According to the Outdoor Industry Association’s 2017 report, outdoor recreation accounted for $14 billion in consumer spending in Alabama. Of that, at least $4.87 billion was spent in Black Belt counties. Our state reaped the benefits of outdoor recreation spending in the collection of $857 million in state and local tax revenue. Outdoor recreation generates 135,000 direct jobs in Alabama and $3.9 billion in wages and salaries.

Alabama’s Black Belt region, as defined by ALBBAA, is made up of 23 counties that span the south-central section of the state from Mississippi to Georgia. The region makes up parts of four of Alabama’s seven congressional districts. As of the 2010 census, just over 500,000 residents – of a total Alabama population of 4.78 million – live in the Black Belt.

The Alabama Black Belt Adventures Association promotes these counties as part of the Black Belt: Barbour, Bullock, Butler, Choctaw, Clarke, Conecuh, Crenshaw, Dallas, Greene, Hale, Lee, Lowndes, Macon, Marengo, Monroe, Montgomery, Perry, Pickens, Pike, Russell, Sumter, Tuscaloosa and Wilcox.

For decades, Alabama’s Black Belt has lagged economically because of many factors, including a small population base and often struggling public school systems. For the most part, Black Belt counties have not attracted many large industries or they have abandoned the region during times of national economic distress.

The partnership between ALBBAA and Raycom has been successful, in part, because the leaders of both organizations recognized the promise of outdoors tourism for boosting the economy of the Black Belt. Chilly winter mornings with bird dogs flushing quail and warm spring days on a riverbank in the Black Belt inspired Thomas A. Harris to start the Alabama Black Belt Adventures Association. With few traditional industries in the area, Harris decided promoting outdoor adventures in his home region could “be” an industry. Discussions with Dr. Bronner, whose expertise with recreational tourism was already well known because of the wildly successful Robert Trent Jones Golf Trail spanning the state, resulted in support from Raycom and CNHI.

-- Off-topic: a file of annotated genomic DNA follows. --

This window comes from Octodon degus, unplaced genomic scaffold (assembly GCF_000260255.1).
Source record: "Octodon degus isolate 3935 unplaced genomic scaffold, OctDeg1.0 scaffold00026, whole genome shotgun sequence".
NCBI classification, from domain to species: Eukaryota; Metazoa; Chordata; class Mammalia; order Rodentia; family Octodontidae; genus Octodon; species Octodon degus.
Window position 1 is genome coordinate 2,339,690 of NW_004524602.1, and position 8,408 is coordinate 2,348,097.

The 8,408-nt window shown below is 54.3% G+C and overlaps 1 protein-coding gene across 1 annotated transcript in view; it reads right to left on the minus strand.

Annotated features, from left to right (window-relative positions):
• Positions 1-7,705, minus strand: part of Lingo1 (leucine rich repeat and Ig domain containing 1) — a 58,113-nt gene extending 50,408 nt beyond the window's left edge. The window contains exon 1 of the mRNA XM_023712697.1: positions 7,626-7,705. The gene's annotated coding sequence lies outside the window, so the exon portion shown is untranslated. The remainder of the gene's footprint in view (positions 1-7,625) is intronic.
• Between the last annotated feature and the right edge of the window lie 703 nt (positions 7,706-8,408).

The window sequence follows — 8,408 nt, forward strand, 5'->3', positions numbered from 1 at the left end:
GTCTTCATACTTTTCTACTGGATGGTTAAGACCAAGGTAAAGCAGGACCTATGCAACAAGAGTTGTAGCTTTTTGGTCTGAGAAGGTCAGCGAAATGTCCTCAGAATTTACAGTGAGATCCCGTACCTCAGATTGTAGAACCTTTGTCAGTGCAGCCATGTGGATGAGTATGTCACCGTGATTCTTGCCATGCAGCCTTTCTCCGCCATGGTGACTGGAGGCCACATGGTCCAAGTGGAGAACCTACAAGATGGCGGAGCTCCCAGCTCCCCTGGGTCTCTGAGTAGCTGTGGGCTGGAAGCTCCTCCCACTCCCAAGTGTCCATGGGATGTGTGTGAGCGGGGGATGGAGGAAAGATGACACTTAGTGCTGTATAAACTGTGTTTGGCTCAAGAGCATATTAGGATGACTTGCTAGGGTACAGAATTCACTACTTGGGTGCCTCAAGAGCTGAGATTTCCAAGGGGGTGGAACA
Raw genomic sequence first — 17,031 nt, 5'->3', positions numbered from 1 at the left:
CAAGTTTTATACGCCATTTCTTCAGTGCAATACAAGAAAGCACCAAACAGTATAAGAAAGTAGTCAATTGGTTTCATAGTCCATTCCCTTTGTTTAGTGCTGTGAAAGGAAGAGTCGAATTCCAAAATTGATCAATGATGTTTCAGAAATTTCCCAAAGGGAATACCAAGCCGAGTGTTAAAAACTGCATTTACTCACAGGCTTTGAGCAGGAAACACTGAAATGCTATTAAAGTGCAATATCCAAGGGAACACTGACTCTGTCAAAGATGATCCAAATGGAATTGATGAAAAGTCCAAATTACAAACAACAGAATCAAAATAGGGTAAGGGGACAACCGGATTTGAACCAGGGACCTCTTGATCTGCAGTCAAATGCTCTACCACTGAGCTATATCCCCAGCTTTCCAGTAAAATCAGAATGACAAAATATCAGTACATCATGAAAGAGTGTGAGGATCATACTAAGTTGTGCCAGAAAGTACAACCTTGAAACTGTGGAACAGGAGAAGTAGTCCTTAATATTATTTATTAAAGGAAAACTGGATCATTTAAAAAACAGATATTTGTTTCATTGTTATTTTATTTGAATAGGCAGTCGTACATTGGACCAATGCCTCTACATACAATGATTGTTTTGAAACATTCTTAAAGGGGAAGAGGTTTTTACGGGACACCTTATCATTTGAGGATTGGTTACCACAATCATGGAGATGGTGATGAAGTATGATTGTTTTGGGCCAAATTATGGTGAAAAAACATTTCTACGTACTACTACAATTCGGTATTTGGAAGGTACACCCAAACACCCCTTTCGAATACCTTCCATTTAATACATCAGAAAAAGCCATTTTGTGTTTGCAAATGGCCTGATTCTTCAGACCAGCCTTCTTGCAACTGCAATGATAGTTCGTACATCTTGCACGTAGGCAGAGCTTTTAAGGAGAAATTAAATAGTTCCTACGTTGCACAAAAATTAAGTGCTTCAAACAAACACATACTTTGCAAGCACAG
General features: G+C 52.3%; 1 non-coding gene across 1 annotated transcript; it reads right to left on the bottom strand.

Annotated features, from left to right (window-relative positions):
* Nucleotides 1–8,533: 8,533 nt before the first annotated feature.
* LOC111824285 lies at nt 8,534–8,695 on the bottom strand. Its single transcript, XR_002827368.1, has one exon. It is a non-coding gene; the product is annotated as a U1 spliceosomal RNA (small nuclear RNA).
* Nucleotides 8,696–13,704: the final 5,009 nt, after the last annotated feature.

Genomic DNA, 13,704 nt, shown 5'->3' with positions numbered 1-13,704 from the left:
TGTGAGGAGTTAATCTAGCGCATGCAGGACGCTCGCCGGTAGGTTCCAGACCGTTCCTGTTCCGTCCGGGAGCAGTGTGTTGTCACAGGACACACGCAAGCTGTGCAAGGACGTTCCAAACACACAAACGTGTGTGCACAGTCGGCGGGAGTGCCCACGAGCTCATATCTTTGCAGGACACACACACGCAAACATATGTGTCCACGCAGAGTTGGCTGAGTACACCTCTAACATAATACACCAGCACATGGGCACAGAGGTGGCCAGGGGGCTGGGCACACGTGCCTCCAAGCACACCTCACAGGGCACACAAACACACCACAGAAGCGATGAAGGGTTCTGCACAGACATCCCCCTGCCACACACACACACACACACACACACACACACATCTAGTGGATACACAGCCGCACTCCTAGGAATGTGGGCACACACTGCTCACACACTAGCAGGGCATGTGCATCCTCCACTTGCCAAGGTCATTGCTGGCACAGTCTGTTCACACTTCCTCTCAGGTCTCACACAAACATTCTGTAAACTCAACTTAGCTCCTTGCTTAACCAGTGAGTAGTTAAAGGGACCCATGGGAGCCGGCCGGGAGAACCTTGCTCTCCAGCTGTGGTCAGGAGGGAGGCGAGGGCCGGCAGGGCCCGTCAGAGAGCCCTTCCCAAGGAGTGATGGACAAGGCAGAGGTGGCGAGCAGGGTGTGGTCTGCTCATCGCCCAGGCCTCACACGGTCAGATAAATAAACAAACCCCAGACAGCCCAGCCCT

The Alabama Black Belt Adventures Association uses a multifaceted approach to draw tourists to the area. The organization’s website ( offers a one-stop source for hunters, anglers and other outdoor adventure-seekers looking for places to fulfill their dreams of a weekend in a deer stand with big bucks on the prowl or a week working to draw a big gobbler into range. We also visit outdoors trade shows throughout the country promoting the region and making friends from Houston to the Carolinas and all points in between, including the recent Buckmasters Expo in Montgomery.

Our website currently promotes 54 lodges and outfitters in the Black Belt. The site also provides information and links to public land available for hunting and fishing. Golfers can find information on the Robert Trent Jones Golf Trail courses in the Black Belt. Civic-minded vacationers can plan their tour of historic Civil Rights sites and find fun activities to do outdoors all across the state.

We also share the Black Belt’s stories with professional outdoors writers, travel bloggers and television producers on a national level who visit to experience the great hunting, fishing and heritage sites for themselves. Alabama writers and producers are also involved in telling the story. We have worked with journalists from outlets all over the state and country publishing items that are sure to spark interest in visiting the Black Belt.